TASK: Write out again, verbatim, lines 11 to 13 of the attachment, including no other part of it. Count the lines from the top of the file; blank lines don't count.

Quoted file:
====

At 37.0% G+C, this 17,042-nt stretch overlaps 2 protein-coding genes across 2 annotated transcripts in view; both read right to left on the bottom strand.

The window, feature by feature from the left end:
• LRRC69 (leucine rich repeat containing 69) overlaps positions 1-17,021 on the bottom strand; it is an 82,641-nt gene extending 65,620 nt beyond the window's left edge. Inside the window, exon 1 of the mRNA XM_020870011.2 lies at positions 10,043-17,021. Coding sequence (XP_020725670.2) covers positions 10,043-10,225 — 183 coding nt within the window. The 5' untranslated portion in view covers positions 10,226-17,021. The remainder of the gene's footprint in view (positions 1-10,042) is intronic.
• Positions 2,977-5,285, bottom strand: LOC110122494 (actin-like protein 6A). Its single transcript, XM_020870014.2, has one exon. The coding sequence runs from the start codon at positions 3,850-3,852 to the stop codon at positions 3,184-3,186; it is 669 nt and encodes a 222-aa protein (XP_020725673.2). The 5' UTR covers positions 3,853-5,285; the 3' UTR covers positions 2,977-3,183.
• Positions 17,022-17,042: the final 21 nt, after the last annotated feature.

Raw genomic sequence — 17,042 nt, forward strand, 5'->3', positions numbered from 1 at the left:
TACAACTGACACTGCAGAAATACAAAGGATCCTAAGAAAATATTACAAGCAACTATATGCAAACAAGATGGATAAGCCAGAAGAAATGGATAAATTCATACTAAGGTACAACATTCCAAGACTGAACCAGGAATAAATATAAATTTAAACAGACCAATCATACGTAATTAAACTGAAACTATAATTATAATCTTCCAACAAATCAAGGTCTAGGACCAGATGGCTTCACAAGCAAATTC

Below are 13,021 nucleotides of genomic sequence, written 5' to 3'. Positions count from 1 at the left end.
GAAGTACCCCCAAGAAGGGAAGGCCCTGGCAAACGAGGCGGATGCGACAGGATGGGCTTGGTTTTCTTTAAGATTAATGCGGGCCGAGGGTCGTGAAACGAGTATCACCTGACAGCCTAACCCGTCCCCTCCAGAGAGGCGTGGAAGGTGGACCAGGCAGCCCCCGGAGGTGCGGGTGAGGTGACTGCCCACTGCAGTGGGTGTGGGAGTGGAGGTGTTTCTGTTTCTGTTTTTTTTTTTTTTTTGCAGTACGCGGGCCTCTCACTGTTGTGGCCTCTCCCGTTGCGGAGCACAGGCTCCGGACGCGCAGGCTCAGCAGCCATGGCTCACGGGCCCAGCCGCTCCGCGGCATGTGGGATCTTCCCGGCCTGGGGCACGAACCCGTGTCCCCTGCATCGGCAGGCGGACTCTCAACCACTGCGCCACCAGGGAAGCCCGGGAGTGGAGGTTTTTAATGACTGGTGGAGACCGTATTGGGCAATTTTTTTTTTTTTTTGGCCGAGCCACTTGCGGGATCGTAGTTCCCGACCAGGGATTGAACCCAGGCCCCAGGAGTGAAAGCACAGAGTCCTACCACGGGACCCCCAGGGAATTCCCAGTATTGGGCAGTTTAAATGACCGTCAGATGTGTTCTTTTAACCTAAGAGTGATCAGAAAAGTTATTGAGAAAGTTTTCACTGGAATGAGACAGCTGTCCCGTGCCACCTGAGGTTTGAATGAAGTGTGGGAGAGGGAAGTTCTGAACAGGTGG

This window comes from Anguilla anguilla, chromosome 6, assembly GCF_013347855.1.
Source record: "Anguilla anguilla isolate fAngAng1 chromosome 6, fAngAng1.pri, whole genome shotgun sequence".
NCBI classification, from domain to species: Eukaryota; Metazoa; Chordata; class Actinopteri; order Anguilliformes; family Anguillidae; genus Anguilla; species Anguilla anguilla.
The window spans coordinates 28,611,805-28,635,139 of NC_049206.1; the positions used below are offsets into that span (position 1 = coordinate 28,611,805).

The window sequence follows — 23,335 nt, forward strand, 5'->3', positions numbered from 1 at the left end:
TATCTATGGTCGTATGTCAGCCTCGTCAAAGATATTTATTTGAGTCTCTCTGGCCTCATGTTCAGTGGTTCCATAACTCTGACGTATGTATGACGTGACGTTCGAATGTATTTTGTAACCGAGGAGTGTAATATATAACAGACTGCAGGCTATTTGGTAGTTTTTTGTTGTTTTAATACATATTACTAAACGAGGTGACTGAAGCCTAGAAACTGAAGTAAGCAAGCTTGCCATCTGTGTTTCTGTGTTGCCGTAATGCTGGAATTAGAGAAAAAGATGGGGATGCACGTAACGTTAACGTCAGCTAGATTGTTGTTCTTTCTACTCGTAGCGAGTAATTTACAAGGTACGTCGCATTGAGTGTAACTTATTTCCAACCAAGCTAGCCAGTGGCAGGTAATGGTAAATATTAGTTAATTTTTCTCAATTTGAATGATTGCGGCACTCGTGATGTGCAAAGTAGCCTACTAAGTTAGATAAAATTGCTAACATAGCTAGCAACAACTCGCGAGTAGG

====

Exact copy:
Source record: "Anguilla anguilla isolate fAngAng1 chromosome 6, fAngAng1.pri, whole genome shotgun sequence".
NCBI classification, from domain to species: Eukaryota; Metazoa; Chordata; class Actinopteri; order Anguilliformes; family Anguillidae; genus Anguilla; species Anguilla anguilla.
The window spans coordinates 28,611,805-28,635,139 of NC_049206.1; the positions used below are offsets into that span (position 1 = coordinate 28,611,805).